Feature

More training needed to meet security threats

IT specialists need more training in how to build systems that prevent security breaches and comply with the law, and end-users need to learn how to preserve evidence to aid police with investigations into e-crime, the BCS has said.

The BCS believes more could be done to prevent e-criminals escaping punishment - including the tightening up of inconsistencies in the law and in procedures between countries.

In a position statement on e-crime, the BCS commended efforts to improve the training of prosecution authorities and increase the number of well-trained police officers.

However, the statement also said, "Government surveys suggest that many serious incidents do not result in prosecution. This may be due to the lack of knowledge in organisations about processes for gathering evidence - guidelines from the Association of Chief Police Officers set these out.

"We would support a major drive to train staff in evidence gathering relating to IT. This would enable police time to be better deployed and result in less effort in dealing with offenders.

"We believe the quality of evidence gathering and preserving software may cause concern in the future, and we would support efforts to impose certification on such products.

"We are also concerned that users may not identify an incident because the software or hardware they use does not perform reliably. We would support efforts to improve software quality."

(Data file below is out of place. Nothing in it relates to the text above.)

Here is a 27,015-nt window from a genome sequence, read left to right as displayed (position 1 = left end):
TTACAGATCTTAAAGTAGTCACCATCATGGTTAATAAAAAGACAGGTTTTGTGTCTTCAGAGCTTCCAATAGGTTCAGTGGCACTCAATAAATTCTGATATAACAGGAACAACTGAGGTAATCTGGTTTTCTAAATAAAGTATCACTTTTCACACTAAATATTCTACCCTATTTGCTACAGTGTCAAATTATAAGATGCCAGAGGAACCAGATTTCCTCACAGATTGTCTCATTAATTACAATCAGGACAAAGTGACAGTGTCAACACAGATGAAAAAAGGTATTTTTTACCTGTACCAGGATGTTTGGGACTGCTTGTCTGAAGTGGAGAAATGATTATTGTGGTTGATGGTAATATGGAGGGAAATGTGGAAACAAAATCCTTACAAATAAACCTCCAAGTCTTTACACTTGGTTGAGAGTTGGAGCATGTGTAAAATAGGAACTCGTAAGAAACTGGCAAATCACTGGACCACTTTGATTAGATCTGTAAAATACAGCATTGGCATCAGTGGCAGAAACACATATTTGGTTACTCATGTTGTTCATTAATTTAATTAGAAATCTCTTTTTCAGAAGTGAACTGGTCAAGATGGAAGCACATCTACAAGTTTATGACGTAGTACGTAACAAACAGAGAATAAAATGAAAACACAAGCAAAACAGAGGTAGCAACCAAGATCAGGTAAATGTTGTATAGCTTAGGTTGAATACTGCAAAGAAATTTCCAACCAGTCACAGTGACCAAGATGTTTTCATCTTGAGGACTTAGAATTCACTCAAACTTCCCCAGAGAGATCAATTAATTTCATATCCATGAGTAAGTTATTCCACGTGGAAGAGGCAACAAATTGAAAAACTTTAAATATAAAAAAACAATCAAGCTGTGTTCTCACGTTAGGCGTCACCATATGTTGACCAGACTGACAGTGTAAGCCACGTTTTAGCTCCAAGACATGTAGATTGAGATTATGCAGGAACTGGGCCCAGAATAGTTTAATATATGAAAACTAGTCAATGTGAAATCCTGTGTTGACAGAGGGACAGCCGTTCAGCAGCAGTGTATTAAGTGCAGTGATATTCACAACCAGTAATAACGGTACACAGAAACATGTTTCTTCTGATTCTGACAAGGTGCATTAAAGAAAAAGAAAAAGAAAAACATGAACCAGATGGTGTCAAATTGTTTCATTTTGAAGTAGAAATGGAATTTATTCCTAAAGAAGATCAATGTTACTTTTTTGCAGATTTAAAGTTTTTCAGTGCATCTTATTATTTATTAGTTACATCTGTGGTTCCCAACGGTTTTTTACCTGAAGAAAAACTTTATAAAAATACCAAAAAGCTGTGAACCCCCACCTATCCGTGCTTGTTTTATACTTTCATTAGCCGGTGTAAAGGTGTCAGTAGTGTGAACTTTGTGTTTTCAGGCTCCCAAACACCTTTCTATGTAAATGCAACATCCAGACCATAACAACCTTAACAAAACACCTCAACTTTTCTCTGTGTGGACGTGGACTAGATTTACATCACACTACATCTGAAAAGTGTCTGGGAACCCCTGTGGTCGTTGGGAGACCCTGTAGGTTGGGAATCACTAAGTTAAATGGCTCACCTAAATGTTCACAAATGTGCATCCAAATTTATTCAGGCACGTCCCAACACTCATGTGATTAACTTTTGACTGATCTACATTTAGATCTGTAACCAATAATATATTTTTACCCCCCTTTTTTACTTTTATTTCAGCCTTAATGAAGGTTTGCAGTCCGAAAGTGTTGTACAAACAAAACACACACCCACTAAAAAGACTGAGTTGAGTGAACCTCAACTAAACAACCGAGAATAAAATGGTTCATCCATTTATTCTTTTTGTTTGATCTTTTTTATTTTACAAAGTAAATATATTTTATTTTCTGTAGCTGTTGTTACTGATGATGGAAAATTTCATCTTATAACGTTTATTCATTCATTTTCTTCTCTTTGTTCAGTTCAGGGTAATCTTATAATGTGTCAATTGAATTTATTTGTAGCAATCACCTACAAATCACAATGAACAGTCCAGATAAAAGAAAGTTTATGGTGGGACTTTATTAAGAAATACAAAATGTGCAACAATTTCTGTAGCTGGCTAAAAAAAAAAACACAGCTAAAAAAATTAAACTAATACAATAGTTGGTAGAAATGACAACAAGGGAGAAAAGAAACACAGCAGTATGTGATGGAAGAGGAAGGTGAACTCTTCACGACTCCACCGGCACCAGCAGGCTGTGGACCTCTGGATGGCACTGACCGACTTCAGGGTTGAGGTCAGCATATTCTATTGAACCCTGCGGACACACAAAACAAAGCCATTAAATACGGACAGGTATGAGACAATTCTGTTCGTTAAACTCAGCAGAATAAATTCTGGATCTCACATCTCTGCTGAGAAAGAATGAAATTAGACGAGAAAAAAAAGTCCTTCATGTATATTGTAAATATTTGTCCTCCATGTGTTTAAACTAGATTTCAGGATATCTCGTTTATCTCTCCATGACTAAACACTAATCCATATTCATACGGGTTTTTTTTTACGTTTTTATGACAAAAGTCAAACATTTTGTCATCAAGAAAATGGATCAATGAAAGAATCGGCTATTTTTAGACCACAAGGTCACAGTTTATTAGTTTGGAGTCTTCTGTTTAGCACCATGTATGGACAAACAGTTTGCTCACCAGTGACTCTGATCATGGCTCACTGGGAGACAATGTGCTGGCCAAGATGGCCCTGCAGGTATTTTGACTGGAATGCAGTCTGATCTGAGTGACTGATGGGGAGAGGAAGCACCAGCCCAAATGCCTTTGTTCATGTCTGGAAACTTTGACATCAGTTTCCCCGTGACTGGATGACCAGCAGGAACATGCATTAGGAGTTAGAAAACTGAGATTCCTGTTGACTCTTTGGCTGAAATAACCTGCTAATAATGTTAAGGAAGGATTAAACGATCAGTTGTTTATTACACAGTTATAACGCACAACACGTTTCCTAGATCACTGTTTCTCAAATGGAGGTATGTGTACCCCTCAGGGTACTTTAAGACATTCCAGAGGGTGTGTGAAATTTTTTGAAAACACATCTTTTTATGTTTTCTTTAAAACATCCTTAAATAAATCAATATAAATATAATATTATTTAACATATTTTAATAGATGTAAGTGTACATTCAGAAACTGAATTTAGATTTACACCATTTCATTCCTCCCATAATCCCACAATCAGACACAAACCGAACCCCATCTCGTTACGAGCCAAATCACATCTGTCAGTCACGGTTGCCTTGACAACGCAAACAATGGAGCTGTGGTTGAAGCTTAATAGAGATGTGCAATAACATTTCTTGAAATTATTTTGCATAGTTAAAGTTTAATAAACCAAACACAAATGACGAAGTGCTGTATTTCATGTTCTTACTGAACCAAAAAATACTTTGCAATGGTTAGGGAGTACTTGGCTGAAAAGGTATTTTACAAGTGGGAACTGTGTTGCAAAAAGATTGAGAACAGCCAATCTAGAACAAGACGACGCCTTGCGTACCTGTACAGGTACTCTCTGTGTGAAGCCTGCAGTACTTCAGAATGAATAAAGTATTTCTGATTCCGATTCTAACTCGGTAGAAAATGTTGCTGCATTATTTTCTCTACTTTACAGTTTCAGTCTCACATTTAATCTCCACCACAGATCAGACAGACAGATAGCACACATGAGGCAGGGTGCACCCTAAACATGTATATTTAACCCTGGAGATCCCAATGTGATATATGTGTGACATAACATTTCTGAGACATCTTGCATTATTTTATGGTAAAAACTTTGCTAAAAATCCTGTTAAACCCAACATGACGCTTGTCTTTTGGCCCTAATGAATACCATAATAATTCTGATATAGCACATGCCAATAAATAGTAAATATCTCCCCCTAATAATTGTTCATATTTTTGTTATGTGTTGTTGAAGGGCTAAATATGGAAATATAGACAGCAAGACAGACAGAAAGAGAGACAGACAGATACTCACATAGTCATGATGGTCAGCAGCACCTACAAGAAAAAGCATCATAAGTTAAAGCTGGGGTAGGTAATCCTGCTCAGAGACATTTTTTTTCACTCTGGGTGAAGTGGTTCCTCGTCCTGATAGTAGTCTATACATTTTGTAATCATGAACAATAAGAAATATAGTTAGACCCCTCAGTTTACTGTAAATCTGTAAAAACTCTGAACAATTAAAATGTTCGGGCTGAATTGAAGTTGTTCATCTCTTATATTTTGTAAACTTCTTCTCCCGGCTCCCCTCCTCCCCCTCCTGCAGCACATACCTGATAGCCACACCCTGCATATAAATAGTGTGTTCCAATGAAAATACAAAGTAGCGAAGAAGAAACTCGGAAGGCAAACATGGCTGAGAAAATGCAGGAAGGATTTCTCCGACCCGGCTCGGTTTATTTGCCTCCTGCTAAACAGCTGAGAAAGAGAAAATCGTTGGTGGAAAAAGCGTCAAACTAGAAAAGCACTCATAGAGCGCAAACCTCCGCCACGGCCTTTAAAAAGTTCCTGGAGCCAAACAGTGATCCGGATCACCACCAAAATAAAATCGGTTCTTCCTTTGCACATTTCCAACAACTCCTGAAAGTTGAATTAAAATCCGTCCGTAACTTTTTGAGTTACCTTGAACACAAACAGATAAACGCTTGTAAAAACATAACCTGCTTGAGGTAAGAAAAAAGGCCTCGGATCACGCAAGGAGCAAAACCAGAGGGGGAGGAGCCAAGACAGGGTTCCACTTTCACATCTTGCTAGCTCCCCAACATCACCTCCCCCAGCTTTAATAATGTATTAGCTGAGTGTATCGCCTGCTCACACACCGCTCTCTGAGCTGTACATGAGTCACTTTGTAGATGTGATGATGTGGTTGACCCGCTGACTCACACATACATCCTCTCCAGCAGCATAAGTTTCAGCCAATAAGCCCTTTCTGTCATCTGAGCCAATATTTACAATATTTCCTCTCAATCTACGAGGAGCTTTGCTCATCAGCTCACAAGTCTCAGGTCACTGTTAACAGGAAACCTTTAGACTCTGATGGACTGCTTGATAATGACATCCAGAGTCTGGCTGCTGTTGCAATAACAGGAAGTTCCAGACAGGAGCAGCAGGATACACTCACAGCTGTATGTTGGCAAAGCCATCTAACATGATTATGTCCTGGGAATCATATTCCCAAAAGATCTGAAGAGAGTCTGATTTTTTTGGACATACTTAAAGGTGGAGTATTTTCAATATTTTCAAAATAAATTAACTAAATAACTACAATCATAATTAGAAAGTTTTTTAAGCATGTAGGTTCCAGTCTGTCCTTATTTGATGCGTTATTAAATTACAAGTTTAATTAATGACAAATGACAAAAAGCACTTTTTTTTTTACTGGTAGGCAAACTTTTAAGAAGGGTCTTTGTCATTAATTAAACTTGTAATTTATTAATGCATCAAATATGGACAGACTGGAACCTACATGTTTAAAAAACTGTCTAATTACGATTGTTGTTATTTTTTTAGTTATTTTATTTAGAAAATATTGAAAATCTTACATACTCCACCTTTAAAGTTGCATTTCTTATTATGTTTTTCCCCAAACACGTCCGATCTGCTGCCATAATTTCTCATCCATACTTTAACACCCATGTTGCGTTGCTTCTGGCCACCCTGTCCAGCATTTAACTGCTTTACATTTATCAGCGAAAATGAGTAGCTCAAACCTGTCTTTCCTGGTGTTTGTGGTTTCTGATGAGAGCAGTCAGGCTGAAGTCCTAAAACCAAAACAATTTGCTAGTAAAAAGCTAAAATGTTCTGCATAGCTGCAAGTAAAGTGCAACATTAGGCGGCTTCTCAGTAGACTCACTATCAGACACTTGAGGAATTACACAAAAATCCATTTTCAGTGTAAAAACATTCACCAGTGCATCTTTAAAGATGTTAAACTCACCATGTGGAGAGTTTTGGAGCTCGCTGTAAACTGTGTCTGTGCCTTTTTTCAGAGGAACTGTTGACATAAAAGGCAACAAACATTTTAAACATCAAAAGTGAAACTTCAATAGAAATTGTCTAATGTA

Systems designers also need more training, according to the BCS.

"Precision is essential for IT systems to work, but clarity of the law is difficult to obtain in many areas, in the absence of case law and precedents. It is therefore often difficult to design systems so that the law is complied with, and inadvertent breaches take place," the society said.

"We would support efforts to provide clear guidance to systems developers relating to legal obligations in order to assist in system design."

Another important issue highlighted by the BCS is that interpretations of the law can make it difficult to achieve successful prosecutions.

This applies internationally as well as in individual countries. "We support greater international harmonisation of laws on e-crime and of the processes for addressing all crimes committed in a computer environment," it said,

BCS position papers and responses on public issues www.bcs.org/news

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This was first published in June 2003

 

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